Lobbyists opposed to mixing more ethanol in gasoline scored another victory on Wednesday after the U.S. House of Representatives passed a farm bill with a provision removing subsidies for biofuel blending pumps in rural areas.
The provision, tucked into page 735 of the 949-page farm bill, could make it more difficult for gasoline blended with higher concentrations of ethanol to find its way to rural areas, where demand for the fuel is greatest.
That, in turn, could make it more difficult for the United States to implement a program known as the renewable fuel standard, or RFS, which mandates increasing amounts of biofuels like corn-based ethanol be blended into the nation's fuel supply.
The subsidy cut is also a blow to the Obama administration, which in 2010 set a goal of helping gasoline station owners install 10,000 blender pumps over the next five years to promote consumption of higher-ethanol gasoline. Blender pumps mix gasoline and ethanol for sale at gas stations.
"We figure there will be a lot fewer blender pumps if it's not subsidized by the federal government," said Wayne Allard, vice president of government relations for the American Motorcyclist Association, which lobbied for the provision.
Allard said his group wanted to limit the chance that motorcycle owners will damage their engines by buying gasoline blended with higher amounts of ethanol than the 10 percent norm.
The lobbying victory follows a November move by the U.S. Environmental Protection Agency to reduce for the first time the amount of ethanol required to be blended into U.S. gasoline supplies. The EPA proposed the cuts in part due to concerns over the lack of infrastructure, such as blender pumps needed to sell gasoline with greater concentrations of ethanol.
"There is irony in the fact that EPA has proposed cutting back on the RFS because of their concern about the availability of infrastructure to satisfy higher blends of ethanol while the Congress eliminates funding for blender pumps," said Bob Dinneen, head of the Renewable Fuels Association, which represents ethanol producers.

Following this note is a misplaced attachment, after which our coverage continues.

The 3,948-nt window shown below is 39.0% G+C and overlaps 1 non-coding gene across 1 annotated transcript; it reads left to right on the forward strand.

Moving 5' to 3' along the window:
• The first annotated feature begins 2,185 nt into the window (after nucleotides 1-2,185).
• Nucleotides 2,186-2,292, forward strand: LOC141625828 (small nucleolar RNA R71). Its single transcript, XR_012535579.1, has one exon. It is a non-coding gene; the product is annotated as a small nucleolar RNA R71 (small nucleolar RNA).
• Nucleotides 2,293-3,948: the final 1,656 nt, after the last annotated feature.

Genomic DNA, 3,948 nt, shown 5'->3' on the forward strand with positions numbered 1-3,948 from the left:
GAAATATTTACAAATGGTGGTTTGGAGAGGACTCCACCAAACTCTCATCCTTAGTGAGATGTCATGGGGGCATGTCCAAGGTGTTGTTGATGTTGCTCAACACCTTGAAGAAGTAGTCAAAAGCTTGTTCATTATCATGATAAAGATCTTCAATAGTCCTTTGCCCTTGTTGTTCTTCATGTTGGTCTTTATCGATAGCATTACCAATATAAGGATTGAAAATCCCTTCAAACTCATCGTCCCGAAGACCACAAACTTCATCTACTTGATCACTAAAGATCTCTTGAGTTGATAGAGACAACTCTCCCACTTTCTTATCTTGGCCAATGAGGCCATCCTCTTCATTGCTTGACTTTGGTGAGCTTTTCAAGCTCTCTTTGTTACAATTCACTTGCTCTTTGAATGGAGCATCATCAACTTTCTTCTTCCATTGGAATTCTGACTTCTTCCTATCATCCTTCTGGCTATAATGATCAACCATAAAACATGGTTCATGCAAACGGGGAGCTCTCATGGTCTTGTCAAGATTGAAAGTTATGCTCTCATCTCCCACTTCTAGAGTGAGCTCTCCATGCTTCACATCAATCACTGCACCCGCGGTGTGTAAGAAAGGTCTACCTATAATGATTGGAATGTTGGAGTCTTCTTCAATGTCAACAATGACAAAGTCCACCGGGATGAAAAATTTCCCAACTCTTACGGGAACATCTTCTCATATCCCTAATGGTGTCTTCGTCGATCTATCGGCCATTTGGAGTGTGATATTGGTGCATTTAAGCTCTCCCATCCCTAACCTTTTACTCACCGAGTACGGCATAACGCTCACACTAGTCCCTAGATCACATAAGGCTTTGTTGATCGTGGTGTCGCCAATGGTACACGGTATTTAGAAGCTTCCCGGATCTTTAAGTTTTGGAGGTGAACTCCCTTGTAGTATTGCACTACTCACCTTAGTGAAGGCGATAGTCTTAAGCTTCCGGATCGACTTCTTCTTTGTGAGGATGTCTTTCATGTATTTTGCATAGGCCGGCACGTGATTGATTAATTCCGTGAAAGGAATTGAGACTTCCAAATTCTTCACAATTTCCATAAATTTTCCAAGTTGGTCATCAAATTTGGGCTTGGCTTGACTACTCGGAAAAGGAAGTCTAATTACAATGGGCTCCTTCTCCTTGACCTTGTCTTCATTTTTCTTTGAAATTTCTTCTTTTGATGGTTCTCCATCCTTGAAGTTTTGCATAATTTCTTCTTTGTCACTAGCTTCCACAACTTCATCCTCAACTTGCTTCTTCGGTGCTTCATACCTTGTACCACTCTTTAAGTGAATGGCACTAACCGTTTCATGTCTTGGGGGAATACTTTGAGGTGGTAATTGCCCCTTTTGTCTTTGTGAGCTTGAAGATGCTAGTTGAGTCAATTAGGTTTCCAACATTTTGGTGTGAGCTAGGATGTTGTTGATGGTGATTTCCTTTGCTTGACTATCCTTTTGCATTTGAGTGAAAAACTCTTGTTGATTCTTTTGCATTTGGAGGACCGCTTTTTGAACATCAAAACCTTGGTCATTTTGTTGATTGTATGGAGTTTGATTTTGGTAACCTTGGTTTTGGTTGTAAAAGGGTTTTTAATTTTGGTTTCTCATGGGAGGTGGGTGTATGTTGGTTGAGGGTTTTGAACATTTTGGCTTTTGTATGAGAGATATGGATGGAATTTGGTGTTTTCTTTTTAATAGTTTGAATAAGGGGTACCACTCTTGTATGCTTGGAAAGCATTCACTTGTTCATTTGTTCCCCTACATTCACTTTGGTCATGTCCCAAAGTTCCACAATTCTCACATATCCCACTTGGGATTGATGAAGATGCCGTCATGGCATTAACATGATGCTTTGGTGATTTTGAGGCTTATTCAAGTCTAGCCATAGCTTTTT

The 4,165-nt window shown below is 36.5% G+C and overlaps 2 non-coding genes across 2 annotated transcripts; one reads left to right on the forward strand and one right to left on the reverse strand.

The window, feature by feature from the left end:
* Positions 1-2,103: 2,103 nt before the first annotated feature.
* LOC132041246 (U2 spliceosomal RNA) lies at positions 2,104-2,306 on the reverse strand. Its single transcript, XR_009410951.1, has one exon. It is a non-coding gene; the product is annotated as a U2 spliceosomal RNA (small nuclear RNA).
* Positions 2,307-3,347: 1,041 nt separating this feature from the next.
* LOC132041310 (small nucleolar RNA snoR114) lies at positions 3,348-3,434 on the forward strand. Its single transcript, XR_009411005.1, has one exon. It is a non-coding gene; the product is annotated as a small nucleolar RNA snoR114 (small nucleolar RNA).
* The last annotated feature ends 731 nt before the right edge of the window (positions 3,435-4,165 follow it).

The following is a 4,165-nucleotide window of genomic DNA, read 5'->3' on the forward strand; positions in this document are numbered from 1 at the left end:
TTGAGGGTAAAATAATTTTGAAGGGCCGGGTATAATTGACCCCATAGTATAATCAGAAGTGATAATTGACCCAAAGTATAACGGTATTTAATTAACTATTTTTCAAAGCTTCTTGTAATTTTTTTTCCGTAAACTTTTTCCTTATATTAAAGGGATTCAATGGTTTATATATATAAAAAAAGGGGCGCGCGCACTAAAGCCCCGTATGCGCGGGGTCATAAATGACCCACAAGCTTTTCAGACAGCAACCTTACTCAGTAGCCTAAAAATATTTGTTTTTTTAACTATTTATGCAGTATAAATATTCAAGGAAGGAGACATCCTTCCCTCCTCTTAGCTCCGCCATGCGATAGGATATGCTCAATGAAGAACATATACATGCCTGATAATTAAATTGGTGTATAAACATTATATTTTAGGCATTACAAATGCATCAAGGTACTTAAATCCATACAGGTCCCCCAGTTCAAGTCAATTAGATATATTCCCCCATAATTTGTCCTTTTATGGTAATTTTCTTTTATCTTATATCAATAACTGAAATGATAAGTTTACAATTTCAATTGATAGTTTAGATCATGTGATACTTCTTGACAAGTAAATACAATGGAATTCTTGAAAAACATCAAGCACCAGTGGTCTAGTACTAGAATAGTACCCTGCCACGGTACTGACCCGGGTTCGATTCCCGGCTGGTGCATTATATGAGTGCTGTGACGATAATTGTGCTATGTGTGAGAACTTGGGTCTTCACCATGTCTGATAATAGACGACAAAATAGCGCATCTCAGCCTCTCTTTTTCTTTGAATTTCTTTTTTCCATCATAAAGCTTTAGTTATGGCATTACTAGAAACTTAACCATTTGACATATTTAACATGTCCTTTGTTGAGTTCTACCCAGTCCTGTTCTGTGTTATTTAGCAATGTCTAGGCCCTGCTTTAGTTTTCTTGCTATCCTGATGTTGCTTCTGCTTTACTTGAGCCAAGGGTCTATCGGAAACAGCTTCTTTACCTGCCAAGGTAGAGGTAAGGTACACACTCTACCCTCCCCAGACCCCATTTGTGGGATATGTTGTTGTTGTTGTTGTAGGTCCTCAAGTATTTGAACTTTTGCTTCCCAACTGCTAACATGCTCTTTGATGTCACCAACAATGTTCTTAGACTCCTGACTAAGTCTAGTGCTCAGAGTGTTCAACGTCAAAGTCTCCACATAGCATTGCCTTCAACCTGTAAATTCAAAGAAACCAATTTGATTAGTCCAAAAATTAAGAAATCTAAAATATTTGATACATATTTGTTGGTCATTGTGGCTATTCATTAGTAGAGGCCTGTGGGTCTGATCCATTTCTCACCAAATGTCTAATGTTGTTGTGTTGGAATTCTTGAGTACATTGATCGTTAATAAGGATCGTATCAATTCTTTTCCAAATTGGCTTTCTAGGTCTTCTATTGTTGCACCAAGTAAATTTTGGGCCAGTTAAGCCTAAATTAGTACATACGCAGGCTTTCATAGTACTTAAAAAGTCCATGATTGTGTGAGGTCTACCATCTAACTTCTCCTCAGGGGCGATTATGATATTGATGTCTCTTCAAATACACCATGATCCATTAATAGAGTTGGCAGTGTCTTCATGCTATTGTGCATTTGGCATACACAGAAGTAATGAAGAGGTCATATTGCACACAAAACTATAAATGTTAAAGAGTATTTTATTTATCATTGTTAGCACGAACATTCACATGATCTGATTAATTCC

"The U.S. ethanol industry remains committed to growing demand and opening new markets, which will require expanded infrastructure," he said.
Gasoline blended with higher concentrations of ethanol, such as 15 percent, or E15, has been most popular in rural areas, which are targeted by the subsidy removal.
There are only 59 stations across 12 states that currently sell E15, according to a list published by the RFA. Most of them are in corn-producing states such as Iowa, Kansas and Illinois. Although growing, that total is still miniscule compared with the 120,000 to 125,000 U.S. gasoline stations, according estimates by the American Automobile Association.
Wednesday's vote does not guarantee the subsidy cut will become law, but there is little opponents of the provision can do to stop it. The Senate is expected to vote on the same version of the bill as early as next week, at which point it will go to President Obama for signing into law.
Leaders of the House and Senate agriculture committees have said they expect the resident will sign the bill.